UOP frequently has departing employees sign confidentiality and non-disparagement contracts, former employees told the DCNF. The legal settlement also bars Green from talking about the issues.
UOP’s press office did not respond to questions from the DCNF.
Little appetite for action from feds
A federal judge slammed the Department of Education (DOE) in July 2016 for ignoring evidence that UOP admits students without GEDs.
Phyllis Price, a 52-year old Texan in a low-wage job who hoped to improve her career, was persuaded by counselors to apply to UOP.
“Price explained to the counselor that she did not graduate from high school. … The counselor nevertheless instructed her to state on the application that she had actually finished school and to fill in the year she ‘should have graduated,’” Judge Stephen Smith wrote.
Price graduated and found that employers were uninterested in her UOP degree, yet she was saddled with $37,000 in student debt.
The law says that if a “student’s eligibility to borrow under this part was falsely certified by the eligible institution … then the Secretary shall discharge the borrower’s liability on the loan.” Realizing that only high school graduates are generally eligible for loans, Price petitioned the DOE for forgiveness. When it refused, she sued.
DOE noted that technically some non-high school graduates can get student loans if it was proven in advance that they had an “ability to benefit” from the degree anyway.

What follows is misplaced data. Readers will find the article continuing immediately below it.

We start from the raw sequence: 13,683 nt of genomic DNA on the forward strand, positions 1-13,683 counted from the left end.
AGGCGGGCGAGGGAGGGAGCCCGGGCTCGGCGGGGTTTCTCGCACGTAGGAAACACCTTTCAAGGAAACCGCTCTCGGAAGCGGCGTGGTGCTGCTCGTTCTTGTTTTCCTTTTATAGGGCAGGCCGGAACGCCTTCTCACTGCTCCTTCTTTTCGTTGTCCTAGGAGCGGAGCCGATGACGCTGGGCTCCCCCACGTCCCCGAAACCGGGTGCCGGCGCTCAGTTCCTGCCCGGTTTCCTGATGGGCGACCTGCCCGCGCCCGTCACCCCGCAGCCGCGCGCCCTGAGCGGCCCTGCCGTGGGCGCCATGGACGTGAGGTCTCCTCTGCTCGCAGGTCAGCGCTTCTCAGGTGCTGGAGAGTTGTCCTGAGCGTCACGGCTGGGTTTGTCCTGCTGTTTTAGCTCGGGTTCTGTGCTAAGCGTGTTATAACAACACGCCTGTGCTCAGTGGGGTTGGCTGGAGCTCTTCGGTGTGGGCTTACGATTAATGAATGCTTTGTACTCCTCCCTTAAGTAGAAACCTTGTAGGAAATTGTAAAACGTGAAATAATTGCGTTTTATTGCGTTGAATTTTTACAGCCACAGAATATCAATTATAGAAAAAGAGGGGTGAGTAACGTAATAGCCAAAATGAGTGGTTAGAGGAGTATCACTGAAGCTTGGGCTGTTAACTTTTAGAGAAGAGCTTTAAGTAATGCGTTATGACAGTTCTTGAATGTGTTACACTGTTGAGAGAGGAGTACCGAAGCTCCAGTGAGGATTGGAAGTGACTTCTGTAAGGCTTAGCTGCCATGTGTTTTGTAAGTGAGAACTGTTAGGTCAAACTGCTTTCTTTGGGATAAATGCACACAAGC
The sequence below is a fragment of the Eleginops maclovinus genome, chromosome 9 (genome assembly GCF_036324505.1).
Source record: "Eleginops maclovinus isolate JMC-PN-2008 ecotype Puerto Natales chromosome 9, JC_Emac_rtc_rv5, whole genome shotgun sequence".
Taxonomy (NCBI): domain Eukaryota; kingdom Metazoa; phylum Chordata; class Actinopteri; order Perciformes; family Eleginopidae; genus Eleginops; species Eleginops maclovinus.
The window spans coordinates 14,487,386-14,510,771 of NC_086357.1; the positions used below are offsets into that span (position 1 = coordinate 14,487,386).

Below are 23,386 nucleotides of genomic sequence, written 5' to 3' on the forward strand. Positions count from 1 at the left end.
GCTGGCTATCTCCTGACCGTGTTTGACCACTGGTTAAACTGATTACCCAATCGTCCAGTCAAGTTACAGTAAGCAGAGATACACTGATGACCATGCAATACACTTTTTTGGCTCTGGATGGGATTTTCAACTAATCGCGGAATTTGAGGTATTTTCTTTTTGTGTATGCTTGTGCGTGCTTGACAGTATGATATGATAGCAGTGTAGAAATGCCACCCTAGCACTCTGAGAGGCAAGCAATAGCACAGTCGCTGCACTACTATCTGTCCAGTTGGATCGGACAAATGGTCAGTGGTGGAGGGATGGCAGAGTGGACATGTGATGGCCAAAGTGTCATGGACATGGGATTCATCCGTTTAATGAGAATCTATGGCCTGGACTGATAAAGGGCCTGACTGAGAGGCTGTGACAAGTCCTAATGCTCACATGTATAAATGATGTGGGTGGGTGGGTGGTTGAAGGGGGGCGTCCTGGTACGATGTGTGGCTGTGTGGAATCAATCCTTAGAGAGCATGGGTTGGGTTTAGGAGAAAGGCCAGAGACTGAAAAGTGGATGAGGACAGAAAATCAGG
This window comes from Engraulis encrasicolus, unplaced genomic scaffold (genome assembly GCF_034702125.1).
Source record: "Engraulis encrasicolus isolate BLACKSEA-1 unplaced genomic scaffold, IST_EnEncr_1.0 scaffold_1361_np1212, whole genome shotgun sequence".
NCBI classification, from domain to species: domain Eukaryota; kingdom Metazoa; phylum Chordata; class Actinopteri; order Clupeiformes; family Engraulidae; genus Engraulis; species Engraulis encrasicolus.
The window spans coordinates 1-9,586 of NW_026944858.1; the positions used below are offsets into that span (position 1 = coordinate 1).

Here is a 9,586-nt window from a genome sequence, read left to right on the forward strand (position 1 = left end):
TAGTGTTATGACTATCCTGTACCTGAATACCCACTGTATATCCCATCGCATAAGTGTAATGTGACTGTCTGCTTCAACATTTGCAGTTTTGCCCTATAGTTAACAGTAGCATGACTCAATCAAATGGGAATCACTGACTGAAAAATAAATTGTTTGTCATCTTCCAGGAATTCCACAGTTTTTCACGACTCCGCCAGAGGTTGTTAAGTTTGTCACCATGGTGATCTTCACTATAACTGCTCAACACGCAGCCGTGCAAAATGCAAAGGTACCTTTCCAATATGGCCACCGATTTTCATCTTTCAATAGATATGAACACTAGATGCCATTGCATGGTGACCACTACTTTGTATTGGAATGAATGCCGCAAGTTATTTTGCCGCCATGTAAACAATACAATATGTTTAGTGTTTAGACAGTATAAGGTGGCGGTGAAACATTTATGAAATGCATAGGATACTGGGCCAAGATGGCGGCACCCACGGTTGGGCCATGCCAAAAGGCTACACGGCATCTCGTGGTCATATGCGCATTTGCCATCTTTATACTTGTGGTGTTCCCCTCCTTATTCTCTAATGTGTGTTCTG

Yet, Smith wrote, DOE produced no evidence that UOP had given such a test or that she had an ability to benefit.
“The agency studiously avoided that issue, never bothering to request the test records from the one place most likely to have them — the school itself. This was not an oversight. For reasons left unexplained, it is Department policy not to ask the school for specific proof of [Ability to Benefit] testing in student loan discharge cases,” he wrote.
DOE simply said that Price had filled out the form saying she had graduated — not mentioning that an employee told her to write that.
The judge noted that the DOE also ignored the fact the UOP does not even attempt to verify whether students’ claims about being high school graduates are true.
It “must be stressed that the final agency decision did not even mention” the fact that the school relied on “self-certification,” he wrote.
Smith ruled that Price’s loans be forgiven — with the cost eaten by taxpayers, not UOP.
Green said there are likely thousands of people in Prince’s exact position. Yet as with Green’s own ruling, the judge’s ruling dealt only with one individual.
Nothing about the ruling required an examination of how many UOP students were falsely represented as high school graduates to draw student loans, or brought them relief, or required UOP to begin verifying applicants’ degrees.